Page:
Knowing about the function and structure of reports is important; however, knowing about the appropriate style and conventions to use when writing your report is equally important. Reports written in a university context tend to be structured, formal, objective, impersonal, complex and contain technical language.
The formal and impersonal nature of reports can be achieved by avoiding certain types of language such as slang terms and contractions (didn't, won't etc) as well as strong expressions of opinion and attitude. In addition, the use of the passive voice (were specified, it is suggested etc) allows writers to foreground what was done, rather than who did it, thus making the writing less personal. A more objective, impersonal tone is achieved through the use of formal and impersonal language. Some examples of expressions you may use in your report include:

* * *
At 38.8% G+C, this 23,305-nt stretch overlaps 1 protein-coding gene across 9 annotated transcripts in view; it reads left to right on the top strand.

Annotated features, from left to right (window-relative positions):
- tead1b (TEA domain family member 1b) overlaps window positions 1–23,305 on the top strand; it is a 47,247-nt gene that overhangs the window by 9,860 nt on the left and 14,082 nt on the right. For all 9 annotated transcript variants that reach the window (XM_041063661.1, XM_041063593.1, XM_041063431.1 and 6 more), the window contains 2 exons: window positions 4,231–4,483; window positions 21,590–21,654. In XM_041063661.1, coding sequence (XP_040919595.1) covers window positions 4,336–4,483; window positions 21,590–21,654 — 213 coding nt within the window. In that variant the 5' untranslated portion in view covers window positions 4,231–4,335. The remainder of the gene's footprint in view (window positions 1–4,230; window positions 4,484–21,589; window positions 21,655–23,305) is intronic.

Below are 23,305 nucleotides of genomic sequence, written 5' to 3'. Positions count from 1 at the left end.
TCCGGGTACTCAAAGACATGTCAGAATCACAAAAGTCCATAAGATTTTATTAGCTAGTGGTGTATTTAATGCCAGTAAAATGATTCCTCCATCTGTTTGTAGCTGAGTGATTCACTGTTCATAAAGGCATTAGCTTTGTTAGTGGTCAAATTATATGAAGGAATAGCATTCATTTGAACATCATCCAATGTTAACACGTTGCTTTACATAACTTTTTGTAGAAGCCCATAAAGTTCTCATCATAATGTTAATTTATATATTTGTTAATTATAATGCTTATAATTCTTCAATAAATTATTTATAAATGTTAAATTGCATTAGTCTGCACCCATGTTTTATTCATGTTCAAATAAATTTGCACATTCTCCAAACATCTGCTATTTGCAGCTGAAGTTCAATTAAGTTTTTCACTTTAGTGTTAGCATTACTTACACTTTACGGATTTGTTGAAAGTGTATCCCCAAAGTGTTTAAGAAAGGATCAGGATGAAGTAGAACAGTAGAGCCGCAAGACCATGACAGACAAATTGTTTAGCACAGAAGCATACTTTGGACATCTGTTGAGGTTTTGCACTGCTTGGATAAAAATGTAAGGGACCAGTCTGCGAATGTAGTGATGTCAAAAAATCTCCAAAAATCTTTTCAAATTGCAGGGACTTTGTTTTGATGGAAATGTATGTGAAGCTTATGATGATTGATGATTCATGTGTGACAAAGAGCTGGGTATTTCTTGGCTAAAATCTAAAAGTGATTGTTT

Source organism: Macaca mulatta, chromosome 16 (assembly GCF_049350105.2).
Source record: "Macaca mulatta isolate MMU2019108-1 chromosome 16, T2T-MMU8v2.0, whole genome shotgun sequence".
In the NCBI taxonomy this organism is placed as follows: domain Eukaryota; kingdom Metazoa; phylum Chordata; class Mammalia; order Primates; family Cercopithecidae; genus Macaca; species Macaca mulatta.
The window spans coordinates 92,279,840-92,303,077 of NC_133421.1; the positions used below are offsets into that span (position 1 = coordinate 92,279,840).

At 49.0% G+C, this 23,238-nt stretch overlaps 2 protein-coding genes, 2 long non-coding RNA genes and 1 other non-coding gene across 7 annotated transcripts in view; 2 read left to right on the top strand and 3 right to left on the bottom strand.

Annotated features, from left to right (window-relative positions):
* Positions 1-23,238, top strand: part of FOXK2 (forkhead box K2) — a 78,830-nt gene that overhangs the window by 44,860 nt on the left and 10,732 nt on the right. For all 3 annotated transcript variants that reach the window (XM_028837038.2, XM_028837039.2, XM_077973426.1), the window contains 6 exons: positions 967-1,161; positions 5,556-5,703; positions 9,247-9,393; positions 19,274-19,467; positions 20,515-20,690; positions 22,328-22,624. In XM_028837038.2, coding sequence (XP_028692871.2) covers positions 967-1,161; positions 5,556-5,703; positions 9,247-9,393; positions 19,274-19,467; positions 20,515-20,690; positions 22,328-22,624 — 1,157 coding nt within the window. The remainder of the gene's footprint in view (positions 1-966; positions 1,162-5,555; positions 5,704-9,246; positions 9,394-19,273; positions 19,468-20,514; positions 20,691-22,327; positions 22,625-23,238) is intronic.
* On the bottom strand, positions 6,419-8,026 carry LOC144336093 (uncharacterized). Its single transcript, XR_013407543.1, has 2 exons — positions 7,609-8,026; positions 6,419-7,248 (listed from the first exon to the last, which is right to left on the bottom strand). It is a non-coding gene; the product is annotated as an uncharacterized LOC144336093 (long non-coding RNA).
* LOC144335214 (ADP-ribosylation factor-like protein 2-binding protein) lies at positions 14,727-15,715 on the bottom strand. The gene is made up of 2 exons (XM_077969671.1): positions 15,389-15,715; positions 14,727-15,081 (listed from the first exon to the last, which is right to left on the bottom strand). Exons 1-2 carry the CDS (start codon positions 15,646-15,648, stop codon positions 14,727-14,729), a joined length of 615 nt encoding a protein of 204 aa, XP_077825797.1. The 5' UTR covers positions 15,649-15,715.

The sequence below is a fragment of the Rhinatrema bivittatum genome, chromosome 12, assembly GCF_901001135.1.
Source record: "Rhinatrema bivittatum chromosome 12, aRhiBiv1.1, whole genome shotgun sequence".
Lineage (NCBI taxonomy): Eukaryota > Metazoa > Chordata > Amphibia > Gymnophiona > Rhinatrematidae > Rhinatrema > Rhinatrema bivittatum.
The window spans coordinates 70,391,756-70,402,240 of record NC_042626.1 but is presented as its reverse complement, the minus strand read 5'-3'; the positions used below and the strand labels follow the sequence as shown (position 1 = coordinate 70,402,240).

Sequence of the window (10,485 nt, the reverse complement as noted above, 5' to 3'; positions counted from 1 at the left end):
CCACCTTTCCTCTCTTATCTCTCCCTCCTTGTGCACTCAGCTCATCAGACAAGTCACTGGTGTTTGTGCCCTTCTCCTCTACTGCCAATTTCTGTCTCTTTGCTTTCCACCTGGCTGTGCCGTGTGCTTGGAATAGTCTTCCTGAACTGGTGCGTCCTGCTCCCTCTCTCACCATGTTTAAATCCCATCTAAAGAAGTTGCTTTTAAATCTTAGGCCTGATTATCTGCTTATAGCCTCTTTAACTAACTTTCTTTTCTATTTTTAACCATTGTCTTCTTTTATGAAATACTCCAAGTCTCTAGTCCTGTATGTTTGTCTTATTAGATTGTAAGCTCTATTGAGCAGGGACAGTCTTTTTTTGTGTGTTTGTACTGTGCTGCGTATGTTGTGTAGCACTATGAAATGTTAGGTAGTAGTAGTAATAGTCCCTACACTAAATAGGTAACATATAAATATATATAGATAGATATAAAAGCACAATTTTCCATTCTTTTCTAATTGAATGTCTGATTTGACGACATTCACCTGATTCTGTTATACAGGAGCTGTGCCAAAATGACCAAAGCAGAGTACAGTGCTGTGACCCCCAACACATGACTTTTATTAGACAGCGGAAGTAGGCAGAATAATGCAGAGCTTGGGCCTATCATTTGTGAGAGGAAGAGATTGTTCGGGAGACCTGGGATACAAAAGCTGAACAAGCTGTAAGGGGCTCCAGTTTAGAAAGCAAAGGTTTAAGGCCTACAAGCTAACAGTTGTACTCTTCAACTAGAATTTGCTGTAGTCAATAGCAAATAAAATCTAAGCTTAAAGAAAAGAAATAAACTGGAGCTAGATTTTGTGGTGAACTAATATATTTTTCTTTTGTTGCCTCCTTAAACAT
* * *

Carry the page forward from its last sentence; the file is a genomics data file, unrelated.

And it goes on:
This report aims to investigate...
The use of discipline specific terminology in your report will add to its technicality and formality. Discipline specific terminology consists of words or phrases particular to a discipline which experienced writers within the field use to convey meaning in a certain way.
The language of reports should also be objective and complex. Objectivity and complexity can be achieved through the use of structures such as nominalisation and extended noun phrases. Nominalisation is the expression of actions as noun phrases instead of verbs. This allows the text to focus on objects or concepts rather than actions, so it sounds more abstract and objective. This language structure also allows more information to be packed into less space and increases the complexity of the writing. Extended nominal groups increase the amount of information provided about the people, places or concepts described in the report.
Read the following example:
Follow this link for more detailed information on the words, structures and conventions of academic writing.
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